Friday, November 18, 2005

Indian Express' editorial on JNU

Shekhar Gupta is back to Left bashing and this time, his target is JNU. The editorial is a fallout of what happened in JNU on 14th November, when a few students of Naxalite persuasion, protested using black flags and slogans, when the Prime Minister of India came over to address the students of JNU. This later on created a huge furor in the National Media, considering the fact that a person of the stature and position of the Prime Minister was subjected to such treatment, ostensibly because some students were upset with policies, architect of which, they regarded was Dr. Manmohan Singh, recently referred to as the leading neoliberal intellectual of this country by Prof. Prabhat Patnaik.

The Editorial however deemed it fit to turn its ire on the entire campus for the doings of a few. Shekhar Gupta's left phobia has taken such a toll on him, that he thought he needed to throw some of his ire on the student activists of JNU as well. As a left democratic student activist in my university, I thought it was necessary for me to rebut what Gupta says...and this blog includes my letter to Indian Express, which of course would not be published by Gupta...for sure.

The Editor-in-chief,
The Indian Express

Date: 16-11-05

Subject: Editorial on JNU titled, "Little Stalinists"
For all the satire and perverted logic that your editorial spews, the truth is that it is far away from the truth! First, it is essential to refute the factual errors that permeate your odious editorial. You make the mistake of brushing the entire student union and the entire left wing in the campus with the same colour, forgetting unfortunately that shades of opinion exist, resulting in different political outfits with different ideologies. To make things clear, on 14th November, the left groups which do not subscribe to the notion that the Indian state is semi-colonial in nature, did not protest or disrupt the PM's speech. It was only those groups, who subscribe to that ideological understanding, which had disrupted the PM's speech, even as they defended their action as coming under the purview of "right to protest".

Secondly, your comparison of the US Air Force and the entire student activists of JNU is nauseating. A few sample things for you to consider: a) the student elections in this campus are entirely conducted by students alone, with a nominated body of Election Commission members who do this job purely to satisfy their "democratic spirit" unlike the US Air Force who in their endeavor to spread democracy go about pummeling thousands of Iraqis and justify the same by using inhuman “pathetic fallacies” such as “collateral damage”. b) The protests, marches, mess campaigns, public talks that feature in this university night in and night out are done with an objective purpose in mind, to keep the culture of debate and discussion alive, unlike the US who treats the UN with contempt and debates in the Security Council as a waste of time. The campus is forever kicking with sound political understanding of various shades and "bourgeois" culture of aping Western clothing, money power, expensive hoardings, etc, characteristic of other universities is absent.

It is true that a majority of the Civil Service recruits are from this campus, yet you make the mistake of including political activists as being the large chunk of these, which is patently untrue. India's leading Left leaders, Prakash Karat and Sitaram Yechury were products of this campus. Your lead editor, C.Raja Mohan served both in the capacity of a student activist as well as an academic intellectual. It is also true that the faculty (excellent, by your own admission) is largely comprised of former students of this campus, who were the very same left democratic minded “agitpropists” of yesteryear that this current generation of left-bent activists wish to emulate.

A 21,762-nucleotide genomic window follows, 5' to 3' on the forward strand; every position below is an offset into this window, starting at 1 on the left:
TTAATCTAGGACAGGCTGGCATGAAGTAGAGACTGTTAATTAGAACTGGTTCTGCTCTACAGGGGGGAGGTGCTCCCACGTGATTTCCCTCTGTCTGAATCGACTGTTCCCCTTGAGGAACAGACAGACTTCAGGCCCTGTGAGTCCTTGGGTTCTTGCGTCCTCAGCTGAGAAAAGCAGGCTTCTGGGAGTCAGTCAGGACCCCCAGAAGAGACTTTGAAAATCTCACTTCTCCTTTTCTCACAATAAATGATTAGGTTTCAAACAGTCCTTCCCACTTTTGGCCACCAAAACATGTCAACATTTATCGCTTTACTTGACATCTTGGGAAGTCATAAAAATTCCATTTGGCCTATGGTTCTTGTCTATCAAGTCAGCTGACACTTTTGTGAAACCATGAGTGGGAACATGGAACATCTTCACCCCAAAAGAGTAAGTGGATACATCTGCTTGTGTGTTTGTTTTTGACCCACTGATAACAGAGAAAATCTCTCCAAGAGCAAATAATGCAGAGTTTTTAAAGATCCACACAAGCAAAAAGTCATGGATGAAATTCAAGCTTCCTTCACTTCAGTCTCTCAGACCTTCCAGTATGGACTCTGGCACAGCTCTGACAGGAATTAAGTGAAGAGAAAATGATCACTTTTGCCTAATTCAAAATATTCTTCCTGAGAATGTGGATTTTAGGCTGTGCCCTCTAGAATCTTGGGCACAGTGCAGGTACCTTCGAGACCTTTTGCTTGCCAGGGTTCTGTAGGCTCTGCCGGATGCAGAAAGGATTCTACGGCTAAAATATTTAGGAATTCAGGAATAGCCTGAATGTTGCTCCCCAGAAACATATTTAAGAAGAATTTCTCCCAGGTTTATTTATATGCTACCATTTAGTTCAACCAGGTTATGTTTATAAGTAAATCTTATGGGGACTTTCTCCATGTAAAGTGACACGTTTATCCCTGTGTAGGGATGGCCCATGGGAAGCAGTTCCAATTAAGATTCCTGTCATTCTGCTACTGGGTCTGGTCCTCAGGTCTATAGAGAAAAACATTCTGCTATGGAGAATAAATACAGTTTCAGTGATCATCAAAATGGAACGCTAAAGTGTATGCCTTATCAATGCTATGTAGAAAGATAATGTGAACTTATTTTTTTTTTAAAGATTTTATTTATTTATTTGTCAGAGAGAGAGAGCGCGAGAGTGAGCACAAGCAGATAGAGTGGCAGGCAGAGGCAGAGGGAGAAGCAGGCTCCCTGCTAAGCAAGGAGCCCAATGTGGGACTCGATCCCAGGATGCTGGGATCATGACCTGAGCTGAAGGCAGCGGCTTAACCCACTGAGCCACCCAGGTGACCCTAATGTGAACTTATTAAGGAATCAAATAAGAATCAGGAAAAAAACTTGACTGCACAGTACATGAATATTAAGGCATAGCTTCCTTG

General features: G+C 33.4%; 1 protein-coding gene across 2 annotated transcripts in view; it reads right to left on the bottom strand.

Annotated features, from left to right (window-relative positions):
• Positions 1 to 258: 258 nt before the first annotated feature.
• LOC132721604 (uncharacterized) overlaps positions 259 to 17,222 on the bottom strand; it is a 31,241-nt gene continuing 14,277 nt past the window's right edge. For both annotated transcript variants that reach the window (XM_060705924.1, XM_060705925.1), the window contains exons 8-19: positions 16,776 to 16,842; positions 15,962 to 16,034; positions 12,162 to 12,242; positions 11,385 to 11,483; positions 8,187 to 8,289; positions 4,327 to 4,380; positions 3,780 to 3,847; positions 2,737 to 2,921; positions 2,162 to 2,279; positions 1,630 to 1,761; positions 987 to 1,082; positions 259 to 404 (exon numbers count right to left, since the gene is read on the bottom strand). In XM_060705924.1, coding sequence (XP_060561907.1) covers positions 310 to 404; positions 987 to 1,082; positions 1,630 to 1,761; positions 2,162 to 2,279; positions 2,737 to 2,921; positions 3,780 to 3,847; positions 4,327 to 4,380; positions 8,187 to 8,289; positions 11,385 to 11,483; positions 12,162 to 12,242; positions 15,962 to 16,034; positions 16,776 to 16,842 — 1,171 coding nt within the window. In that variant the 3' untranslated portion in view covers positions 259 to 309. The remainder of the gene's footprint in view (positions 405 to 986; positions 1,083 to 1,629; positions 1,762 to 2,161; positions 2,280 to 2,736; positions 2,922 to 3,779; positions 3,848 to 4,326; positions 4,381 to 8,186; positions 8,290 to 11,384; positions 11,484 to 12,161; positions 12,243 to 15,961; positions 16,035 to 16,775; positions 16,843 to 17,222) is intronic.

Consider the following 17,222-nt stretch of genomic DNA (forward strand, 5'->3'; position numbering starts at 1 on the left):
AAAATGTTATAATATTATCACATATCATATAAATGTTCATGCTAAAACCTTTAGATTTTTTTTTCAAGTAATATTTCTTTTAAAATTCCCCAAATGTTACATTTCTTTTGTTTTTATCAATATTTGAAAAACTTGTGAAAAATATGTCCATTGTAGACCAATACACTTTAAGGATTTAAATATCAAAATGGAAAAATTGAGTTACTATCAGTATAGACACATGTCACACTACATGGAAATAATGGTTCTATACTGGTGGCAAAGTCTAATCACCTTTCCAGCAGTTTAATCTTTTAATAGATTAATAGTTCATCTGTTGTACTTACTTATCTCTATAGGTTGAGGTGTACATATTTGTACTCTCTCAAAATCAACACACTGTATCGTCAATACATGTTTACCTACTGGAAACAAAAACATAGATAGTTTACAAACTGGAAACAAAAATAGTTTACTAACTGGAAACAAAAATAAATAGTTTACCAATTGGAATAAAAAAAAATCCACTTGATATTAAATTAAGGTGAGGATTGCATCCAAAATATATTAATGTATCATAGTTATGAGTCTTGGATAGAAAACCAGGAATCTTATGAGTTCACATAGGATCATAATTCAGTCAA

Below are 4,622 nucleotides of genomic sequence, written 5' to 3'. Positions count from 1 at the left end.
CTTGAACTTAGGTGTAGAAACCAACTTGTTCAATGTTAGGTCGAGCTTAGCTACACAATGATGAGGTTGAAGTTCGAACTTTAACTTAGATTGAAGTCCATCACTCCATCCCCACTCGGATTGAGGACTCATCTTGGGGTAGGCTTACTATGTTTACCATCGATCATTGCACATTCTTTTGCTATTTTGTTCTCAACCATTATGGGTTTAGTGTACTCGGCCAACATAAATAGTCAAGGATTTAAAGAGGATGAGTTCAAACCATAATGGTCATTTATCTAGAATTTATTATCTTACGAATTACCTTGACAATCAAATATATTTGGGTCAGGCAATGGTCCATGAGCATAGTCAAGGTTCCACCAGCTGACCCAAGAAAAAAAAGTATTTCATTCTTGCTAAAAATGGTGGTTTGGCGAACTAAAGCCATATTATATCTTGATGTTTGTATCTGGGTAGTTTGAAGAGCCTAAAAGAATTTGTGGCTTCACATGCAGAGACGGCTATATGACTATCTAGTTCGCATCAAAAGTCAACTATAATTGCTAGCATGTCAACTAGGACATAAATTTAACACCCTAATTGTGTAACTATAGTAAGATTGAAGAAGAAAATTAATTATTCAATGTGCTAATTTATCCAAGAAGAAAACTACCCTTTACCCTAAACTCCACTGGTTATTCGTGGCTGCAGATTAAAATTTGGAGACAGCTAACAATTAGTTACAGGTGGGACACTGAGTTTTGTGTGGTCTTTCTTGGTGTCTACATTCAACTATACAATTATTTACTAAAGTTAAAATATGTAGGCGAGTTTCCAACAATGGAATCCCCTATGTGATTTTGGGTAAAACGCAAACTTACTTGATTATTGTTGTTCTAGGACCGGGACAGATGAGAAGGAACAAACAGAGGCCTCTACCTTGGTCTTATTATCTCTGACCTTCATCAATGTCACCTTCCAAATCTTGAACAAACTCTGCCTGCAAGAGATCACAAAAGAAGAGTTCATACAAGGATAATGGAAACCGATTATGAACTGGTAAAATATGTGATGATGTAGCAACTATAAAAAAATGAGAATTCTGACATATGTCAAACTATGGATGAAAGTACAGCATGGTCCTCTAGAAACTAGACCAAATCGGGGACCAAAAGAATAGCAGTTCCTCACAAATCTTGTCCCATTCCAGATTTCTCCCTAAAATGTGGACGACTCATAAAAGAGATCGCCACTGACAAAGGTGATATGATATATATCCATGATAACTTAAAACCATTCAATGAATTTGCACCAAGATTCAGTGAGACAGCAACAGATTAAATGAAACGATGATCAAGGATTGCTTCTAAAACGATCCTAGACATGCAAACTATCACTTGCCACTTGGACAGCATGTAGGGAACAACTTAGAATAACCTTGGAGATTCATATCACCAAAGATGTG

Your deep-rooted left-phobia is already well known; you devote acres of column space just to prove one point: the Left is not right. This phobia is what that has driven you to go ballistic (pun-intended) on JNU's structure itself. Hence your convoluted logic about how JNU's low fee structure should be scrapped because a handful of protestors deemed it fit to wave black flags and shout slogans against the Prime Minister. Your idea of a civilized audience is perhaps a conformist, arm-chair intellectualist, isolationist conglomeration of individuals, least bothered about the effect of the PM's policies on the poor and marginalized of this country, information about which shall be available for your perusal in JNU's libraries and even in the term-papers and academic efforts of JNU's radical student community.

Finally, I don't consider the term, "Little Stalinists", pejorative at all. If we could be given the name of the leader of the Red Army, which defeated Hitler's Fascism and proved that an underdeveloped, worker-peasant nation can take on the might of imperialism and fascism, we are proud indeed. This campus has always maintained its anti-imperialist legacy, coupled with its pro-poor, pro-worker, pro-peasant notions intact. This is precisely why this campus has produced a P.Sainath, India's leading rural affairs journalist, a Gopal Guru, India's leading political theorist on Social Justice, and innumerable other academic, political leaders, who have taken the well known JNU adage, "What JNU thinks today, India thinks tomorrow" to the public sphere, outside the cushions of the red brick walls that dot our campus. It seems impossible for your paper, editored by a person, who seems almost an apologist for neo-liberal capitalism to understand the ethos of this campus, which "empowers" Indians from all backgrounds irrespective of the multiple crippling identities that characterize Indian society to take up lead roles in civil society, be it in the academia, the bureaucracy, the polity or even in radical opposition.